Book trailers are a creative way for authors to get the word out about their upcoming releases. But if don’t have hundreds of dollars to spend on a professional book trailer service, don’t worry! In just a few hours, and for a fraction of the cost, you can create a book trailer yourself. 


Two video editing programs that are available for download are Windows Live Movie Maker and VideoPad Video Editor. They’re both free and (most importantly) relatively easy to use. Personally, I like Windows Live Movie Maker the best because it’s more straightforward and requires less of a learning curve. However, the program tends to freeze up if you give it too many commands at once, so take your time and save your work regularly. I don’t use VideoPad Video Editor as often as I do Windows Live Movie Maker because I’m not thrilled with how the subtitles just “pop” up on the screen. As far as I can tell, at least with the free version, you cannot apply special effects to your subtitles (such as fade) like you can in Movie Maker. I would suggest downloading both programs and playing around with each to see which one you prefer. Sometimes you have to use one over the other in the instance one of your files is incompatible with a particular program, as was the case when I created the trailer for BLOOD TYPE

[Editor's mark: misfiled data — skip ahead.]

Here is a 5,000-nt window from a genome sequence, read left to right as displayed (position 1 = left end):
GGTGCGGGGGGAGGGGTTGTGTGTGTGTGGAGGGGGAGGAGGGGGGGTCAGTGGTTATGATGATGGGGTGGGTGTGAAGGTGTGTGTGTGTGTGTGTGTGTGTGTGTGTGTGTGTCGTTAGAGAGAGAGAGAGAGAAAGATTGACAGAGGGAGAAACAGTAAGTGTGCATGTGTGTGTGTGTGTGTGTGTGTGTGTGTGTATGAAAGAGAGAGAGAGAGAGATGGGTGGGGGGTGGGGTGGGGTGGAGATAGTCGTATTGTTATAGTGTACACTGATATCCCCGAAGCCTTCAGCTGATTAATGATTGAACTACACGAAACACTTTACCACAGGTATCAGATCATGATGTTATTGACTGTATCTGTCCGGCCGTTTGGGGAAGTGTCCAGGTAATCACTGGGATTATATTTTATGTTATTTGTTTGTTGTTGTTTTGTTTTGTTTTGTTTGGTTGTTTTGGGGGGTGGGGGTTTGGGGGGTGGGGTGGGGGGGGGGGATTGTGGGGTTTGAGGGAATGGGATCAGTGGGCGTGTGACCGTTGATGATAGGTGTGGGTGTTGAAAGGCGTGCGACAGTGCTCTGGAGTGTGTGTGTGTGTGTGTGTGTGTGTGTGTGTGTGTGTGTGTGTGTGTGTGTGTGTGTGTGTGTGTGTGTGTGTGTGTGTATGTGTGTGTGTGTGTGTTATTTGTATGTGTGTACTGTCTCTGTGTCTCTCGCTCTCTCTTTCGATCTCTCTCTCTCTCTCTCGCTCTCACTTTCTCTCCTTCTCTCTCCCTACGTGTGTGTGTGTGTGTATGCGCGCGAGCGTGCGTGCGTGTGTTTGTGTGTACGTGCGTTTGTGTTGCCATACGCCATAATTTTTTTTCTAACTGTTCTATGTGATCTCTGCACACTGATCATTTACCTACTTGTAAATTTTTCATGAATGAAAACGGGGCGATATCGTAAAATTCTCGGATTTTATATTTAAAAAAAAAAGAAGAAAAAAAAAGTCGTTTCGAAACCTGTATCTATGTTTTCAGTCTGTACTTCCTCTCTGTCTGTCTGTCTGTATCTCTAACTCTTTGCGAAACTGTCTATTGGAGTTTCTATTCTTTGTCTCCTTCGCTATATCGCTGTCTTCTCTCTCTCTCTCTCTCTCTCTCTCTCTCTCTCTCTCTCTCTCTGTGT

Every author has a different method of writing, and it’s no different when creating book trailers. I rarely create trailers with an actual concept in mind. Rather, I first choose the background music and go from there. It’s been my experience that I just know the perfect song when I hear it, and I can build on a particular feeling. Two sites I use frequently for inexpensive music tracks are Incompetech Royaly-Free Music and Jewel Beat. Lately I’ve been using only Jewel Beat. Overall, the site presents itself more professionally and it’s my opinion that the selection of music is better.